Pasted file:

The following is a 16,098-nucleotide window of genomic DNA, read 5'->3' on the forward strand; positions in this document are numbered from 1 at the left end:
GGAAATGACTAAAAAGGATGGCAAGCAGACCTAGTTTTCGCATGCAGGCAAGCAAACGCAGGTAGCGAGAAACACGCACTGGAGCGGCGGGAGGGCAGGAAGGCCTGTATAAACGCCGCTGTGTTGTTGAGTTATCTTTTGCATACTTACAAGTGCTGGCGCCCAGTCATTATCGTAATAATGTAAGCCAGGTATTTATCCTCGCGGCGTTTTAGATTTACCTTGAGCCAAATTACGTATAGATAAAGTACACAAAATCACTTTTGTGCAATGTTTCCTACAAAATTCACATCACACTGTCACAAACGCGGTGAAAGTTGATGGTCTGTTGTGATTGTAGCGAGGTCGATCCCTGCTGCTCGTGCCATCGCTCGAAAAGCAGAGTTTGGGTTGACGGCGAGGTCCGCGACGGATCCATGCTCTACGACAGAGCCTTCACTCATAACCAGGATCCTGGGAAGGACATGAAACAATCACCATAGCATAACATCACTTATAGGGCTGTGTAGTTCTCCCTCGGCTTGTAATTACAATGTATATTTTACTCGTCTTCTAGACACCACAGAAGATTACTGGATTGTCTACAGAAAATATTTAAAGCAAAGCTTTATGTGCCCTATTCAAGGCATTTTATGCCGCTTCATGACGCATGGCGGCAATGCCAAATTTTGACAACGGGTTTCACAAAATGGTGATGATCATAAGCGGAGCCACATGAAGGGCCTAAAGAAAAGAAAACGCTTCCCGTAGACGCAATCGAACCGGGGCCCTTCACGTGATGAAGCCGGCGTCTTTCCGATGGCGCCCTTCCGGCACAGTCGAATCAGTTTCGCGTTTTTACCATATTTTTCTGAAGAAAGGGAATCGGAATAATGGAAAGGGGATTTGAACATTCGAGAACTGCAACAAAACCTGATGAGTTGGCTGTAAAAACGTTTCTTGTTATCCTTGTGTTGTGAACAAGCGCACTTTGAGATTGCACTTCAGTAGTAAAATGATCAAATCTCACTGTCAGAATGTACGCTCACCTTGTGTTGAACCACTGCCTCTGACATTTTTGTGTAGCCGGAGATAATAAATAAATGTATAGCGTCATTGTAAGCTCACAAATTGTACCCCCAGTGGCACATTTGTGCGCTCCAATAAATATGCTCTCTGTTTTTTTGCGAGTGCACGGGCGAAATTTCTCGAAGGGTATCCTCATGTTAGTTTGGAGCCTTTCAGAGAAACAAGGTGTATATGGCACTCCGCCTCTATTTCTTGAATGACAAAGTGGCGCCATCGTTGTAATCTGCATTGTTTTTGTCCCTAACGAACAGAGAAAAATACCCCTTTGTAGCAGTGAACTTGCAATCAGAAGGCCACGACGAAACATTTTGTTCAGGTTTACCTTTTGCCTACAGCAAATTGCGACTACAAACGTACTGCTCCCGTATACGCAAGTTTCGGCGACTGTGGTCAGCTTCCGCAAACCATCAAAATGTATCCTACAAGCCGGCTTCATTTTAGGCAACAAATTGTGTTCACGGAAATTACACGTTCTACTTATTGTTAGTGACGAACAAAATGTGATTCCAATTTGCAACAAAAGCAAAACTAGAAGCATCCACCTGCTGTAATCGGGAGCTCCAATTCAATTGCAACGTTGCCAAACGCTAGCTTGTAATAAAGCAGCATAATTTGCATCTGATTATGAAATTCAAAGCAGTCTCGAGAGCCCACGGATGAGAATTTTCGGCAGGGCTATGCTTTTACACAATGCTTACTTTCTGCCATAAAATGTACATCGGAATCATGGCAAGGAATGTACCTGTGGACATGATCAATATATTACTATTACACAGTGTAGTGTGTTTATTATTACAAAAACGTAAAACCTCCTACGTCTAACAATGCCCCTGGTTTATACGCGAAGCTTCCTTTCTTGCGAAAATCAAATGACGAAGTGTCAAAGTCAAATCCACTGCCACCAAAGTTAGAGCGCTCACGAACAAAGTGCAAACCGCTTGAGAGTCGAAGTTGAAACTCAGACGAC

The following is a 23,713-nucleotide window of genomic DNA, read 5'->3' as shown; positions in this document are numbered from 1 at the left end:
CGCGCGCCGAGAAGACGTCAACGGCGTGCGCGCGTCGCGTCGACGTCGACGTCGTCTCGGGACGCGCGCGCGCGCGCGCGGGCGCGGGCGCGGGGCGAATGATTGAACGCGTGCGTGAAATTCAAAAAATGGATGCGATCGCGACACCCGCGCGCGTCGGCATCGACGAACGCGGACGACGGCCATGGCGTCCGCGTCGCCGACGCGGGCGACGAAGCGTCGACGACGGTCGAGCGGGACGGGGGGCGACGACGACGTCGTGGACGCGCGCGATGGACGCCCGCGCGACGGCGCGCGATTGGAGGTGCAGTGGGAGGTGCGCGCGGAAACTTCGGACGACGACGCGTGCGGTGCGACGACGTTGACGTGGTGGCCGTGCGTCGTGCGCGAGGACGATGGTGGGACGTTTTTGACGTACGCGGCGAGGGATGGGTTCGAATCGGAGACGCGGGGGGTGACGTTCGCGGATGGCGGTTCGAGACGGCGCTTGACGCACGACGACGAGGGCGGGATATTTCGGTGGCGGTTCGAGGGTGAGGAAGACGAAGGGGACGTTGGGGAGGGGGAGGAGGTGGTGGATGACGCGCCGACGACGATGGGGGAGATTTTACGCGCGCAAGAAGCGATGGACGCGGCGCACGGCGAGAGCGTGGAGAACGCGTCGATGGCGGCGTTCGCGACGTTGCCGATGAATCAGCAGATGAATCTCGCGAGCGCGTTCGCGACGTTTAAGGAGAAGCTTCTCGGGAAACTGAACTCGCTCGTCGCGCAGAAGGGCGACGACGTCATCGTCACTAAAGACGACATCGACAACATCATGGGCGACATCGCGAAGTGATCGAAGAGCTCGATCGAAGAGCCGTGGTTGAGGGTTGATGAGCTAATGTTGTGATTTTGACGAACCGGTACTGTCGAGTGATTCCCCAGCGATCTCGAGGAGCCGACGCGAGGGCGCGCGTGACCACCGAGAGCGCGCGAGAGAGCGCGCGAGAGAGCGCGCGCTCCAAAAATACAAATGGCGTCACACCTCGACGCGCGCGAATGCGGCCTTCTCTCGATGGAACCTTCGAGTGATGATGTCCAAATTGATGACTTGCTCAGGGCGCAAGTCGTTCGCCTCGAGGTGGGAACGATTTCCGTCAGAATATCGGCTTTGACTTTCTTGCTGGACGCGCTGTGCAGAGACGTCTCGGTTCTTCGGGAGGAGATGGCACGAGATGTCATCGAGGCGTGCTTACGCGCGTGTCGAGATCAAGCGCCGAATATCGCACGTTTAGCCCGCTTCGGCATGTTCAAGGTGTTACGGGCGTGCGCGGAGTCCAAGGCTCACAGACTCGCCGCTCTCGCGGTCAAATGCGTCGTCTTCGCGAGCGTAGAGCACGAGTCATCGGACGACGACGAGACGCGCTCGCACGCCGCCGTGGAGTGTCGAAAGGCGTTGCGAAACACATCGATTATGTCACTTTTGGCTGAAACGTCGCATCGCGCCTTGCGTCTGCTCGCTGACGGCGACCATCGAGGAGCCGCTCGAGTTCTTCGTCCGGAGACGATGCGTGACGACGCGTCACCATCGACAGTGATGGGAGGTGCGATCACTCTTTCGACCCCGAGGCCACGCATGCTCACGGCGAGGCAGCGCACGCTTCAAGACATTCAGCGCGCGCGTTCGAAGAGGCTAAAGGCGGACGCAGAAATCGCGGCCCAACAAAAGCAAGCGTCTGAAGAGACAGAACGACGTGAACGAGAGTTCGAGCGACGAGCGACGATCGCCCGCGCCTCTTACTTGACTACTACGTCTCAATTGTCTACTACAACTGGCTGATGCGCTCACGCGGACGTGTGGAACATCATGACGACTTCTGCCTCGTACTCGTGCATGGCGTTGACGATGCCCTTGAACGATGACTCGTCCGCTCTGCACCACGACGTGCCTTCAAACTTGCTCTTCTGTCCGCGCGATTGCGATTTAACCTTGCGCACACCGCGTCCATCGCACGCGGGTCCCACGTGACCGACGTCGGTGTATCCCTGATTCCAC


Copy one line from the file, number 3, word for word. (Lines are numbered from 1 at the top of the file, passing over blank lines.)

The following is a 23,713-nucleotide window of genomic DNA, read 5'->3' as shown; positions in this document are numbered from 1 at the left end: